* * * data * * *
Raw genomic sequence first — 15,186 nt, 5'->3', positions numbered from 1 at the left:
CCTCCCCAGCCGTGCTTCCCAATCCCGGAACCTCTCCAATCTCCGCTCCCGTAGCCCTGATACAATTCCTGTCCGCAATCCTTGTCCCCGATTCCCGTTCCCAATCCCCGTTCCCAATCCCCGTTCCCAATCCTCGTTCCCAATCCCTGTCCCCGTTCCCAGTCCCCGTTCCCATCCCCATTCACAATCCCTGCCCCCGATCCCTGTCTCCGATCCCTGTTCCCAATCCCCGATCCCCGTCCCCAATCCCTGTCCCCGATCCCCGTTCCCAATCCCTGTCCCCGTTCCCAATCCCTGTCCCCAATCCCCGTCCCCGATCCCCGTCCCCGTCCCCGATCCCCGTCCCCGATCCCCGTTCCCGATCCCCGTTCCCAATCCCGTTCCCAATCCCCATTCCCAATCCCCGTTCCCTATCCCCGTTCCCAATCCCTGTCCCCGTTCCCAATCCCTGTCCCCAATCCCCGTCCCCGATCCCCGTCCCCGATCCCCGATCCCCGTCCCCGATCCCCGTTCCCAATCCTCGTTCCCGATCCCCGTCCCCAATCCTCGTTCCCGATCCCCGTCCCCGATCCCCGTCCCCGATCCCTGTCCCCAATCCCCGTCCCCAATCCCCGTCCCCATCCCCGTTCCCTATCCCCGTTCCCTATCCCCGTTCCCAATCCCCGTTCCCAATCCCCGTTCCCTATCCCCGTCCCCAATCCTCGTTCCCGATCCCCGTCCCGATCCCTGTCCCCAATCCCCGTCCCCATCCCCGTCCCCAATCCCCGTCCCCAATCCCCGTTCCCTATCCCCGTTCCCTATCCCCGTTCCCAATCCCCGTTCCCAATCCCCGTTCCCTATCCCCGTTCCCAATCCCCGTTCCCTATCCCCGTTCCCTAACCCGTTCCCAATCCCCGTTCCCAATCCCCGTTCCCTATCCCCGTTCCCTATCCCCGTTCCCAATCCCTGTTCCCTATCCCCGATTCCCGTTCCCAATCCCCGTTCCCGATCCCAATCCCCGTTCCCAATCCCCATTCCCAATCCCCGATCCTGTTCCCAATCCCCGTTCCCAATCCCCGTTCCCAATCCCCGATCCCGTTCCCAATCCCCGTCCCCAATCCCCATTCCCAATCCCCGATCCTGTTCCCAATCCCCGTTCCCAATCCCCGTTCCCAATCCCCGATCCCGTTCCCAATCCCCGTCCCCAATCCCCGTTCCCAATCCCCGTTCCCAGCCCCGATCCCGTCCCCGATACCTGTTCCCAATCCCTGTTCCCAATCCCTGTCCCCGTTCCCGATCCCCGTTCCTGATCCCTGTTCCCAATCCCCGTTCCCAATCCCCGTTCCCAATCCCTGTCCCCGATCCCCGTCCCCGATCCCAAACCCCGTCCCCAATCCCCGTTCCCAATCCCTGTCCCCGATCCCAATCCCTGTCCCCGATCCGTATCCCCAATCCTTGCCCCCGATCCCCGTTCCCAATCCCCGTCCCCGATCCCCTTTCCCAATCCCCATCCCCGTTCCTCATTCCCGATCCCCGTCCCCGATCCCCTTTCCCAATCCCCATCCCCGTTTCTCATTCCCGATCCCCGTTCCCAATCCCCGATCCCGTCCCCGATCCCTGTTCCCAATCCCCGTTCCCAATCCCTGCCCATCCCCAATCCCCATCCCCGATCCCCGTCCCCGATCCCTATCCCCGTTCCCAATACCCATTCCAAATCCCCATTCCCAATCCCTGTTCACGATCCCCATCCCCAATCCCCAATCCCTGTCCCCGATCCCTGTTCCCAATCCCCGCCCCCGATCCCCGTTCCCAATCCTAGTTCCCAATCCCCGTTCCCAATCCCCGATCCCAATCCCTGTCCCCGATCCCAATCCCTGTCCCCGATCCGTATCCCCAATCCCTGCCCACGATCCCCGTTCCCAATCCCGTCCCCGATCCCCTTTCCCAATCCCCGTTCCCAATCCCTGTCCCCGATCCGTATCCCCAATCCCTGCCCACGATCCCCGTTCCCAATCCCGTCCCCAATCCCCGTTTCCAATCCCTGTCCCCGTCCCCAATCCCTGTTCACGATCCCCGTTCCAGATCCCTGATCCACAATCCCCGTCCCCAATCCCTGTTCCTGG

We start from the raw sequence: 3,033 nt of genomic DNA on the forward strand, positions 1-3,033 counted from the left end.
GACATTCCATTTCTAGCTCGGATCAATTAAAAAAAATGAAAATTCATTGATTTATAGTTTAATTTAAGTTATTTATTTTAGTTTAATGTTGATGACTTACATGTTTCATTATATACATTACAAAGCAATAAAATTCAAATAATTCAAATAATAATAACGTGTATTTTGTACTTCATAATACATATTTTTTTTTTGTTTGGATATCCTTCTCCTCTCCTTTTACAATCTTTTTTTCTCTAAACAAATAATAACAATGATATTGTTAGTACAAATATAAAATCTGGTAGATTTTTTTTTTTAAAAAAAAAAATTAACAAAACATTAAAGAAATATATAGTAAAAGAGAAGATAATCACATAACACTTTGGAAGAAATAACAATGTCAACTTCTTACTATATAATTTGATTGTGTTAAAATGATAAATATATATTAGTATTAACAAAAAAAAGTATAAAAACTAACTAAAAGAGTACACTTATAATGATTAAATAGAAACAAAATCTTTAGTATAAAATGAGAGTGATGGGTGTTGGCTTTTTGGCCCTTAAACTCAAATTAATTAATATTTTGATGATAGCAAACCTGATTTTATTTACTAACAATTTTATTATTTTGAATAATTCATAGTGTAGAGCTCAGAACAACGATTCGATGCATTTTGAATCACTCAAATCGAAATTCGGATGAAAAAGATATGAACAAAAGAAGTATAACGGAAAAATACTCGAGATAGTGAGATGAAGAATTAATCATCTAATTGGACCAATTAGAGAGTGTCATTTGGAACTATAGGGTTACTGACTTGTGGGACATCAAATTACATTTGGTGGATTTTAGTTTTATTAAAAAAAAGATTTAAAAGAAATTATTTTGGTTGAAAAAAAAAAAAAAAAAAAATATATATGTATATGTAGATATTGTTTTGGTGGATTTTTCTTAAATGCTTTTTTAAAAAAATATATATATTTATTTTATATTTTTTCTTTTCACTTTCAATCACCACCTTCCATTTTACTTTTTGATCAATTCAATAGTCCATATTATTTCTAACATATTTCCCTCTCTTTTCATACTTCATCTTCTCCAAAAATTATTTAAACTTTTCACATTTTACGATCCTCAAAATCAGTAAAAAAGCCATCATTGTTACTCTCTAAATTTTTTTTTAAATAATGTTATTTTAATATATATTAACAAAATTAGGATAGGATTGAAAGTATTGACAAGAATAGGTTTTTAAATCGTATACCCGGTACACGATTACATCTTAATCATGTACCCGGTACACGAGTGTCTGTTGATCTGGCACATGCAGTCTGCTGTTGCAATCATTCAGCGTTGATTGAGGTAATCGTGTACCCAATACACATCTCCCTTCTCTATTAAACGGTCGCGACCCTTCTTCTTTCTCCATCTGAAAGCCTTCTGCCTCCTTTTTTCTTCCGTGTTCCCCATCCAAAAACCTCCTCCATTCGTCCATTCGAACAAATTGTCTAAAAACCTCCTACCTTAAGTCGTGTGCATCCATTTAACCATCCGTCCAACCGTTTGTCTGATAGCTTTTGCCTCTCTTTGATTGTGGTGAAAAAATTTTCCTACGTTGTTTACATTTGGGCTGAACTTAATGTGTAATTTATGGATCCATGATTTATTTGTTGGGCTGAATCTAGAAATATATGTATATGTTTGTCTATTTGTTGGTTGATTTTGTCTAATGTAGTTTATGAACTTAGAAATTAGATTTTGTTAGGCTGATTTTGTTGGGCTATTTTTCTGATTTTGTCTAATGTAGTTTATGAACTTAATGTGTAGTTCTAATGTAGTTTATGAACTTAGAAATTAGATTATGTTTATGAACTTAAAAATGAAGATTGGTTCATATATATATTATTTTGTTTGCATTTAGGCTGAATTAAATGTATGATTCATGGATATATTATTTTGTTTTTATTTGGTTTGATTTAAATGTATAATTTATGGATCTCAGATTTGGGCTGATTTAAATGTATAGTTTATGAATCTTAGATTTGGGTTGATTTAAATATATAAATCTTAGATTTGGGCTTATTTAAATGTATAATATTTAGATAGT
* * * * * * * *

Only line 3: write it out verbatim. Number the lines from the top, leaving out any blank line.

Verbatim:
We start from the raw sequence: 3,033 nt of genomic DNA on the forward strand, positions 1-3,033 counted from the left end.